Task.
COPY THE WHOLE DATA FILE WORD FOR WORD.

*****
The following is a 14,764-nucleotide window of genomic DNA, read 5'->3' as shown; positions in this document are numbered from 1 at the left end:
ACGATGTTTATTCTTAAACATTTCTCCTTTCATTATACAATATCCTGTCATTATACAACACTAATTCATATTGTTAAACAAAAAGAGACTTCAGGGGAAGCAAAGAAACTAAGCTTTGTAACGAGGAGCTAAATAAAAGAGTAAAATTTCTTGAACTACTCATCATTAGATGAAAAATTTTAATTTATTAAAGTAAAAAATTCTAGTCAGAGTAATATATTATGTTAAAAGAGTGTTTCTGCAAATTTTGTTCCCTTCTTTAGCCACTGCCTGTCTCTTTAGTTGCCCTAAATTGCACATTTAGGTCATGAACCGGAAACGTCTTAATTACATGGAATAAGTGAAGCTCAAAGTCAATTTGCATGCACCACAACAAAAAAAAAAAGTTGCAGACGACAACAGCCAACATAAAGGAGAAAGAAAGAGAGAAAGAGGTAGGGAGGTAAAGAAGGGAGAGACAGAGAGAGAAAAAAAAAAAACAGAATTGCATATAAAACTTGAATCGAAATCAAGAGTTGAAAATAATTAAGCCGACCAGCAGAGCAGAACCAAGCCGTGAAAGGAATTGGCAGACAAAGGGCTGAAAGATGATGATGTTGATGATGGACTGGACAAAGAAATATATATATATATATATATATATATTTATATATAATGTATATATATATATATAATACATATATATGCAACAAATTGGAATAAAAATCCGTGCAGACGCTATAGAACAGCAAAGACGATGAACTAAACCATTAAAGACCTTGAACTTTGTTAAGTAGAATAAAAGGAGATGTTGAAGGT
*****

The following is a 14,764-nucleotide window of genomic DNA, read 5'->3' as shown; positions in this document are numbered from 1 at the left end:
ACGATGTTTATTCTTAAACATTTCTCCTTTCATTATACAATATCCTGTCATTATACAACACTAATTCATATTGTTAAACAAAAAGAGACTTCAGGGGAAGCAAAGAAACTAAGCTTTGTAACGAGGAGCTAAATAAAAGAGTAAAATTTCTTGAACTACTCATCATTAGATGAAAAATTTTAATTTATTAAAGTAAAAAATTCTAGTCAGAGTAATATATTATGTTAAAAGAGTGTTTCTGCAAATTTTGTTCCCTTCTTTAGCCACTGCCTGTCTCTTTAGTTGCCCTAAATTGCACATTTAGGTCATGAACCGGAAACGTCTTAATTACATGGAATAAGTGAAGCTCAAAGTCAATTTGCATGCACCACAACAAAAAAAAAAAGTTGCAGACGACAACAGCCAACATAAAGGAGAAAGAAAGAGAGAAAGAGGTAGGGAGGTAAAGAAGGGAGAGACAGAGAGAGAAAAAAAAAAAACAGAATTGCATATAAAACTTGAATCGAAATCAAGAGTTGAAAATAATTAAGCCGACCAGCAGAGCAGAACCAAGCCGTGAAAGGAATTGGCAGACAAAGGGCTGAAAGATGATGATGTTGATGATGGACTGGACAAAGAAATATATATATATATATATATATATATTTATATATAATGTATATATATATATATAATACATATATATGCAACAAATTGGAATAAAAATCCGTGCAGACGCTATAGAACAGCAAAGACGATGAACTAAACCATTAAAGACCTTGAACTTTGTTAAGTAGAATAAAAGGAGATGTTGAAGGT